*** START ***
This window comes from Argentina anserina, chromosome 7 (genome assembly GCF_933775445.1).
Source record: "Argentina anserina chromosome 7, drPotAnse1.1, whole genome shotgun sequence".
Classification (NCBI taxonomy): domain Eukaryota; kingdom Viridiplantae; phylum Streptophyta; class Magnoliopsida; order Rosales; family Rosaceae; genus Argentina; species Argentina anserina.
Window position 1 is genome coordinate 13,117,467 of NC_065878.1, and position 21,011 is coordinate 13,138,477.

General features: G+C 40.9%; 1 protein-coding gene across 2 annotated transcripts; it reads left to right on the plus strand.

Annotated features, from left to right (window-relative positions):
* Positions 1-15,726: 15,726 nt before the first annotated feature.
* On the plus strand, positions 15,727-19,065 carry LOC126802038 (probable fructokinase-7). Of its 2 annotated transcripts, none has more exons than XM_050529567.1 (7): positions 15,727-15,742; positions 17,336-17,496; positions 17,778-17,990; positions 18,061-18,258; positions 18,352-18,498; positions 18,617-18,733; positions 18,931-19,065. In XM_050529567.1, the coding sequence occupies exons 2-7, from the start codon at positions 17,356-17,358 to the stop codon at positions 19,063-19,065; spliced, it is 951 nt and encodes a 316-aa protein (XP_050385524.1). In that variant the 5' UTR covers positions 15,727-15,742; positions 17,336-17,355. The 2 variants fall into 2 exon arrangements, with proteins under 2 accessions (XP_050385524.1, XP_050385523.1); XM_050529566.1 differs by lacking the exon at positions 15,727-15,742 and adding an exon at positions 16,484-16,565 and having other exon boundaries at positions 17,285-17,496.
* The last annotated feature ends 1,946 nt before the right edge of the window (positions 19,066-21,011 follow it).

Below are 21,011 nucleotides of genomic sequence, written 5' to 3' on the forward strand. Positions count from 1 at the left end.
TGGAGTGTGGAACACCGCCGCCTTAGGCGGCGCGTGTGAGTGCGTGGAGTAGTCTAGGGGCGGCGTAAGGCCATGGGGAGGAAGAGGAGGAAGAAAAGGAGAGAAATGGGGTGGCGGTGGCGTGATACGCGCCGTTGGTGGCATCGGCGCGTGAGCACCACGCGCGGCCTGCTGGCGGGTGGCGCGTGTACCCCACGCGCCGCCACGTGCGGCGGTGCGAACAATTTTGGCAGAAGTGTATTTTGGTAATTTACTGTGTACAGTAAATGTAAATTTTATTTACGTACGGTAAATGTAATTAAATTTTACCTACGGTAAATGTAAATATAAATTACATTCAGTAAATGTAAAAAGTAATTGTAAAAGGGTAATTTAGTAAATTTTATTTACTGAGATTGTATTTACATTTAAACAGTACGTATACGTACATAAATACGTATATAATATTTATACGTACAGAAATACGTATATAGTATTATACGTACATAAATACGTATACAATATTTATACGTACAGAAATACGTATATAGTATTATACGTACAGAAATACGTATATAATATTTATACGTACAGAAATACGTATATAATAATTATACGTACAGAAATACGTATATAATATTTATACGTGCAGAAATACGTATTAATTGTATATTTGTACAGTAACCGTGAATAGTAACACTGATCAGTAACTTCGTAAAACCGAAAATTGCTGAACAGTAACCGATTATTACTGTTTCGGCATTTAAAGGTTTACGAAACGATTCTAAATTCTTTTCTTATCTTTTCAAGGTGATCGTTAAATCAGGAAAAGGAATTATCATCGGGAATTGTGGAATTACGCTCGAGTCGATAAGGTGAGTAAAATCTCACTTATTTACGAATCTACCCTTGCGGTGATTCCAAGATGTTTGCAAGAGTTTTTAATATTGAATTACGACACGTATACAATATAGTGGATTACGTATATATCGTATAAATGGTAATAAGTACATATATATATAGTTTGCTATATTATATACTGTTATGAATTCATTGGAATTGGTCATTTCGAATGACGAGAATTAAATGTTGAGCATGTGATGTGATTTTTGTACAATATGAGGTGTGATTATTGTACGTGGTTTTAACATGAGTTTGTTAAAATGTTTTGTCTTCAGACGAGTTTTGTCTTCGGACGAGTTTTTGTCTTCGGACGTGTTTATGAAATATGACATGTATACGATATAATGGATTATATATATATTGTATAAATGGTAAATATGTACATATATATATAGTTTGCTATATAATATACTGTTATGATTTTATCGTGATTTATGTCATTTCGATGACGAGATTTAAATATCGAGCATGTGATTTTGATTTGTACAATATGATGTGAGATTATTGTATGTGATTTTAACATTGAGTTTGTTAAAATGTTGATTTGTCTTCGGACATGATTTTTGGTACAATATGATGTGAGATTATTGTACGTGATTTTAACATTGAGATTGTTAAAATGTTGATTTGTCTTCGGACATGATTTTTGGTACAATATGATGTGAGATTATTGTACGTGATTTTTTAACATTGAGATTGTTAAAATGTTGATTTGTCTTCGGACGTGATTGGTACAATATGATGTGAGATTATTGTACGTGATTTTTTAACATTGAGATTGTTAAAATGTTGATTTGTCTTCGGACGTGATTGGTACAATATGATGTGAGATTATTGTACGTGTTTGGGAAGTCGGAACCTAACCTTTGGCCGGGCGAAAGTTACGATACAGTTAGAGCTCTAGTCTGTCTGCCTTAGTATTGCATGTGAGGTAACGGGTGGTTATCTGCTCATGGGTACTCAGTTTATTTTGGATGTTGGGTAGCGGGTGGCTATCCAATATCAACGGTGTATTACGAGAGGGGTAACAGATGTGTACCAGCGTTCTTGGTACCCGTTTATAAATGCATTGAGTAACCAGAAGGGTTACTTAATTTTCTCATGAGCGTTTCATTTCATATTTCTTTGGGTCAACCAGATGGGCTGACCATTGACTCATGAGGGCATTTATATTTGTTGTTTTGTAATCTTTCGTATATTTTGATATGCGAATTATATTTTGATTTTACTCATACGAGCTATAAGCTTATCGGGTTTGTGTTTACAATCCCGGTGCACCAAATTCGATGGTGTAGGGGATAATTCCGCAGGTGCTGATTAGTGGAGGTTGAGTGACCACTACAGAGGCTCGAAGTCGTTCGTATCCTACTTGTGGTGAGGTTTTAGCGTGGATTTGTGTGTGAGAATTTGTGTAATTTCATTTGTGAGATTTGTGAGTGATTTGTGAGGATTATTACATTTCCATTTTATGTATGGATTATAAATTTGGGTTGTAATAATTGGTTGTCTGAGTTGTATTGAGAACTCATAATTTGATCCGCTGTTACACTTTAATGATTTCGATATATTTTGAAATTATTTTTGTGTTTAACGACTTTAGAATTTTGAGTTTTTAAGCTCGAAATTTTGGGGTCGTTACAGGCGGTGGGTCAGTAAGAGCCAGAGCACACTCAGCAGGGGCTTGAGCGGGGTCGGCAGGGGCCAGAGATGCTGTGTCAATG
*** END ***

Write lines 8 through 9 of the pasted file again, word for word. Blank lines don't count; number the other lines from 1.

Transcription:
* On the plus strand, positions 15,727-19,065 carry LOC126802038 (probable fructokinase-7). Of its 2 annotated transcripts, none has more exons than XM_050529567.1 (7): positions 15,727-15,742; positions 17,336-17,496; positions 17,778-17,990; positions 18,061-18,258; positions 18,352-18,498; positions 18,617-18,733; positions 18,931-19,065. In XM_050529567.1, the coding sequence occupies exons 2-7, from the start codon at positions 17,356-17,358 to the stop codon at positions 19,063-19,065; spliced, it is 951 nt and encodes a 316-aa protein (XP_050385524.1). In that variant the 5' UTR covers positions 15,727-15,742; positions 17,336-17,355. The 2 variants fall into 2 exon arrangements, with proteins under 2 accessions (XP_050385524.1, XP_050385523.1); XM_050529566.1 differs by lacking the exon at positions 15,727-15,742 and adding an exon at positions 16,484-16,565 and having other exon boundaries at positions 17,285-17,496.
* The last annotated feature ends 1,946 nt before the right edge of the window (positions 19,066-21,011 follow it).